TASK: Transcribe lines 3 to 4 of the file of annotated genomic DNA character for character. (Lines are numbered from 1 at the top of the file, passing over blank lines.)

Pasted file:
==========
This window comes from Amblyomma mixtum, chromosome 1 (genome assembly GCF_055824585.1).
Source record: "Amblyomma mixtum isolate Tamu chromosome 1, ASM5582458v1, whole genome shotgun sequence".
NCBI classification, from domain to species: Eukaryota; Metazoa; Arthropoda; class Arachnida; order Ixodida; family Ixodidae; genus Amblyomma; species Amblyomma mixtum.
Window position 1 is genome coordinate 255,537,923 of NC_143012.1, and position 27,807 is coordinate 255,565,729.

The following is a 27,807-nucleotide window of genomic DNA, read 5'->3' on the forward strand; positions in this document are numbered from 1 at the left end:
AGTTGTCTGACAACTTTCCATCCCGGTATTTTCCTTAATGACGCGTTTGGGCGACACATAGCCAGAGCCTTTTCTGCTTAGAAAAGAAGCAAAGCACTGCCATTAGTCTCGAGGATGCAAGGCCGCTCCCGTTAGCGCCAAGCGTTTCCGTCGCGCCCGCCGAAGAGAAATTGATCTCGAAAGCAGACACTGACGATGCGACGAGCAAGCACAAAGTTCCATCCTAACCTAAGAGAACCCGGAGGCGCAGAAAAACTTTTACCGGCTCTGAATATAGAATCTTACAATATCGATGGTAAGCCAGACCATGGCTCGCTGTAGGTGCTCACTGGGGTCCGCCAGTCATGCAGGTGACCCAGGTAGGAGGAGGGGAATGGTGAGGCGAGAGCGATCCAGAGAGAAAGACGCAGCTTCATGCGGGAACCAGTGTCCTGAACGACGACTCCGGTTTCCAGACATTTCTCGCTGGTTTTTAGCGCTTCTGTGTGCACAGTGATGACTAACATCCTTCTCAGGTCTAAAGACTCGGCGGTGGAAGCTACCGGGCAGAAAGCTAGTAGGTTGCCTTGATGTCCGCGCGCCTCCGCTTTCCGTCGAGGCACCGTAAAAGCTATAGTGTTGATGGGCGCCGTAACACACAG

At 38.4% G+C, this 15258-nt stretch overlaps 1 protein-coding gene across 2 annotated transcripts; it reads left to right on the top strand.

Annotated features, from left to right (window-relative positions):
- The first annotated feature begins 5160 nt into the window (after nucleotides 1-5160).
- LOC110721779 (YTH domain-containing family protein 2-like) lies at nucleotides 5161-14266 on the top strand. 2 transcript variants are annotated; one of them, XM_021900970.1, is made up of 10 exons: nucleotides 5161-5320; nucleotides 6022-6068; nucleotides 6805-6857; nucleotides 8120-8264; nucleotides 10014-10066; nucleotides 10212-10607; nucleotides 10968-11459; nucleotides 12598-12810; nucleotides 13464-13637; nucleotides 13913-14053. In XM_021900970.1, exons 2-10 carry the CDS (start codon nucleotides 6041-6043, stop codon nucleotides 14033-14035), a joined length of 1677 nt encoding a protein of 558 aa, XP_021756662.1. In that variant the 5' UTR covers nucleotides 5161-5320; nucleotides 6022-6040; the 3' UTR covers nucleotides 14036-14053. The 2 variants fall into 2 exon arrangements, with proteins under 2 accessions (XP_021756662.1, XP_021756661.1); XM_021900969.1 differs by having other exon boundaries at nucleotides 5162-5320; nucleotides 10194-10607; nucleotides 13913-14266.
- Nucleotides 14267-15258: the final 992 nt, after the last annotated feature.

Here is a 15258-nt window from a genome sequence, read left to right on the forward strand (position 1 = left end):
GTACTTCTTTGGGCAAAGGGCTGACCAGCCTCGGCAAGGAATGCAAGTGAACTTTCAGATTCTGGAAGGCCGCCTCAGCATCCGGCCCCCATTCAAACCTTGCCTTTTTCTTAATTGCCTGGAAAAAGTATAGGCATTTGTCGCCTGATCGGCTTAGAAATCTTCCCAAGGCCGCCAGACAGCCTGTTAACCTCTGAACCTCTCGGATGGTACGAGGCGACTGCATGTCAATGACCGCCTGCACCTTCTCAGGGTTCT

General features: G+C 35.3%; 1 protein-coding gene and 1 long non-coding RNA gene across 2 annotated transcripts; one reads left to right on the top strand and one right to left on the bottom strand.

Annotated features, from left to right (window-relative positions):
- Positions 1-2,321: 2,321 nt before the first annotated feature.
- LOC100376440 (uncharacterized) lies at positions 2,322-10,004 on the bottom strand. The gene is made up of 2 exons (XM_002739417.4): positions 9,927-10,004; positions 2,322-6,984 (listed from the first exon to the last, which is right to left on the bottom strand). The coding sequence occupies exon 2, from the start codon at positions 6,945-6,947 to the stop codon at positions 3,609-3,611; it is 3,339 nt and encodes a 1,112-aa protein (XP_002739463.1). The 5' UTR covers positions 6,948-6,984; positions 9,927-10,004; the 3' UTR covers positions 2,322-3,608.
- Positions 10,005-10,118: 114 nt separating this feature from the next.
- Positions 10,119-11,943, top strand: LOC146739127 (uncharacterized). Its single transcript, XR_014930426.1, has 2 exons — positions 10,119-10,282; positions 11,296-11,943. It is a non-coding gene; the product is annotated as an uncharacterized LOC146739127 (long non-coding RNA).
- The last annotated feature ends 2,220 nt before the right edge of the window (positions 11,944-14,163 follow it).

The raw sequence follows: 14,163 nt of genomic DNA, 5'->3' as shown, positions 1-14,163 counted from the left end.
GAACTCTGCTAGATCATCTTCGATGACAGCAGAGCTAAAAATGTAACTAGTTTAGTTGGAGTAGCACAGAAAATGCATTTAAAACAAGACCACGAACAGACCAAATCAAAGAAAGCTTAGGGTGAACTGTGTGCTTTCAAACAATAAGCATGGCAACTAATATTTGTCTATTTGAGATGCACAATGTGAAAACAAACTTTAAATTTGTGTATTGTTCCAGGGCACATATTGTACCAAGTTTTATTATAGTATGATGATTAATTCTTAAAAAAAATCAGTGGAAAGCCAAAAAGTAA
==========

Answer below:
NCBI classification, from domain to species: Eukaryota; Metazoa; Arthropoda; class Arachnida; order Ixodida; family Ixodidae; genus Amblyomma; species Amblyomma mixtum.
Window position 1 is genome coordinate 255,537,923 of NC_143012.1, and position 27,807 is coordinate 255,565,729.